Folksters! Come ye, one and all!!! For ‘tis the time this seasontide for some trad folk!!!

Broomdasher have filled out venues across the UK with their sharing of text and song. I love them – they’re real people, putting twigs and leaves in their hair in the name of British history. They first came together at Cecil Sharp House in Camden, the home of British folk music.


‘Traditional folk meets Edwardian eco-warrior, Brilliant!’ Burton Mail


I think this is a nice one for a family occasion. Which is something I rarely say on Camden Live. If you’re a couple who has been into folk for a long time, you’re just getting into it, or you have kids that you’d like to show how to have a good time without having a phone clasped in their hands 24/7, check this show out.


“A unique tribute.” Birmingham Mail


Broomdasher share their own take of ‘The Diary of an Edwardian Lady’ with the audience, reading from the text with gusto before breaking into song.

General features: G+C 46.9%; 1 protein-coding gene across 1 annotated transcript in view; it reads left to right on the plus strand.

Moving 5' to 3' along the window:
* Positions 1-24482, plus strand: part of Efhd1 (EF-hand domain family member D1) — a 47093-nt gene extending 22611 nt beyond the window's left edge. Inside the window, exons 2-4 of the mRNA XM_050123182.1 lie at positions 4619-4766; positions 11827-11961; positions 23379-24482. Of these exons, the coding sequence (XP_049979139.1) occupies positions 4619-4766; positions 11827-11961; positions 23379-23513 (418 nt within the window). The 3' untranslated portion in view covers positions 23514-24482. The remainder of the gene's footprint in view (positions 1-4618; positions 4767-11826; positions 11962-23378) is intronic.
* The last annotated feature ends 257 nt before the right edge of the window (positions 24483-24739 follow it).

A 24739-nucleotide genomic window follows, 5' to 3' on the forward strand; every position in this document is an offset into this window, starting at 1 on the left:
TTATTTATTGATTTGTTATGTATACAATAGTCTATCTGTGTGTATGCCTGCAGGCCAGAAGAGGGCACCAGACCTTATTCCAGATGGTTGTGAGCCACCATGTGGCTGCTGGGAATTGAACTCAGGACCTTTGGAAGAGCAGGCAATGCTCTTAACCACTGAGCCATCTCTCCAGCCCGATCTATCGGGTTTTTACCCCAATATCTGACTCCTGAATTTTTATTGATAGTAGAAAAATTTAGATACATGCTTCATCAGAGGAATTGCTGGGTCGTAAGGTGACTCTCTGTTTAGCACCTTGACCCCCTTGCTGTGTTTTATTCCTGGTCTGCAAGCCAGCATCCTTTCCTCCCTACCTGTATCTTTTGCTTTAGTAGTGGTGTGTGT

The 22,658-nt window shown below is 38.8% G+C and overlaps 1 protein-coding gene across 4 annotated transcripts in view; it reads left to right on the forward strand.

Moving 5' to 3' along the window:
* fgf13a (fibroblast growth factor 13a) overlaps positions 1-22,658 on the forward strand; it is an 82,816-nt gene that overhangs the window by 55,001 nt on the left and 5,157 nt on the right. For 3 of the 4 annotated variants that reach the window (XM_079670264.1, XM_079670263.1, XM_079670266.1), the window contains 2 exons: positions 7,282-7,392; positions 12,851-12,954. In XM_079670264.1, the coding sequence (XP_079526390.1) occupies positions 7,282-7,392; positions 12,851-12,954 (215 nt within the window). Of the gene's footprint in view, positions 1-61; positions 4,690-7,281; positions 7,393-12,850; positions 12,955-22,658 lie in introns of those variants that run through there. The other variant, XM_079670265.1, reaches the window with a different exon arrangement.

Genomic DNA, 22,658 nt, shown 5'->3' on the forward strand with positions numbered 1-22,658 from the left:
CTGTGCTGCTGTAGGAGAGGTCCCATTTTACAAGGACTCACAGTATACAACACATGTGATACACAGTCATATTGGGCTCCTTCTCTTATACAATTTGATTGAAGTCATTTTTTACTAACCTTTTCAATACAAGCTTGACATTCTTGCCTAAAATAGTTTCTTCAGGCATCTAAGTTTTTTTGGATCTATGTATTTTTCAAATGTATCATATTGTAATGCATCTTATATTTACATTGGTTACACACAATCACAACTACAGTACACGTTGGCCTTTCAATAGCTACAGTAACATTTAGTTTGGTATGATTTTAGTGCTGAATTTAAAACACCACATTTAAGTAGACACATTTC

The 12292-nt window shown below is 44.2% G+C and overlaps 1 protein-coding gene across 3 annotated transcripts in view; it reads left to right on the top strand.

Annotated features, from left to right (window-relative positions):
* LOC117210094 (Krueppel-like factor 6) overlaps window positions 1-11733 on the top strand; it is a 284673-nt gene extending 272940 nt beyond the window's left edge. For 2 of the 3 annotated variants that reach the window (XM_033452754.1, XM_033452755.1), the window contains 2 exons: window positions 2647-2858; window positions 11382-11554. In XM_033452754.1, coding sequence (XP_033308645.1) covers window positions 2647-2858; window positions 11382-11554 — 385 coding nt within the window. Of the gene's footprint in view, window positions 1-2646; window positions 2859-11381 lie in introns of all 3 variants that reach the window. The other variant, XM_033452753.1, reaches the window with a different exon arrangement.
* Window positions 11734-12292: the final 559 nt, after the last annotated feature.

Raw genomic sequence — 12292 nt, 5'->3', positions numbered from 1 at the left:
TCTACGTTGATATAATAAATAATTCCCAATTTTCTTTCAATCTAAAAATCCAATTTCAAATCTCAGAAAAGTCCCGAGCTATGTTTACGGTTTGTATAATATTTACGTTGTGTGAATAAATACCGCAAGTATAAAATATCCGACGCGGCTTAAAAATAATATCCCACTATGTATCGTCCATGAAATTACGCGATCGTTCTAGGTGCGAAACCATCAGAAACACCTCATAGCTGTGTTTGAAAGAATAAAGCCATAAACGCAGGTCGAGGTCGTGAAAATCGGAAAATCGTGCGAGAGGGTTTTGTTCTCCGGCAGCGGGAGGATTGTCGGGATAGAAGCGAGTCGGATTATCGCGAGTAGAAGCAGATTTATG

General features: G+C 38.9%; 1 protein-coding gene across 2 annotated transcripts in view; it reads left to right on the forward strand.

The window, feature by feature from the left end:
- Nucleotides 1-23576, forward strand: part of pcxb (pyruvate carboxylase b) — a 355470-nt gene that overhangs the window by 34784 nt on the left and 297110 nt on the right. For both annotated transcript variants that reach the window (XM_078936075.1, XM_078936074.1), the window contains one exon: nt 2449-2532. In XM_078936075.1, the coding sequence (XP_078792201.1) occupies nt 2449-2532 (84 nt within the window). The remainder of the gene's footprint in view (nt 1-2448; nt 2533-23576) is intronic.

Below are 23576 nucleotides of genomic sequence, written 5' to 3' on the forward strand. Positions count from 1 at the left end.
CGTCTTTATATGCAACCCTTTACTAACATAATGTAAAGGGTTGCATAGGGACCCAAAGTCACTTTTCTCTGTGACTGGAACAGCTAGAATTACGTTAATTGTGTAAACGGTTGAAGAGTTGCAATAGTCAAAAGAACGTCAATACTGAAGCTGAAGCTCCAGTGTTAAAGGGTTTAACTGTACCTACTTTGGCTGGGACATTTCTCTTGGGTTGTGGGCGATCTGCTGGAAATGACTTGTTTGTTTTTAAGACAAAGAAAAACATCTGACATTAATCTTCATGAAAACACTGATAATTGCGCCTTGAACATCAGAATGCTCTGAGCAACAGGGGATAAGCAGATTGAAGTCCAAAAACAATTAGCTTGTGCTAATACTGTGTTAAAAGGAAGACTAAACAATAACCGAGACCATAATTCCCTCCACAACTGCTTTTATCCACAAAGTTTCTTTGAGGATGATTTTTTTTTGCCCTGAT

I love this kind of thing, where you’re basically taken back to some other time where you could really have just taken a time machine back to ye olde England. It’s so relaxing to hear these tunes that are hearty and real and nourishing for the soul. Trad songs are also great because they’ve stuck around. They’ve been covered by so many people (including Ed Sheeren, Annie Lennox and Jacob Collier) because of their quality and appeal. I believe a song becomes smoother each time it is worked by a new artist, like a glass stone on a beach.

Songs like ‘Wild Mountain Thyme’ and ‘If I were a Blackbird’ … which have become the permanent furniture features of trad folk gigs. Like that comfy old couch you just can’t get ever get rid of. As Folk Monthly says, ‘If trad is your thing, this will please you.’

Broomdasher will be filling St. Michael’s Church with their warm harmonies and folk roots on the 11th of December. Be there.

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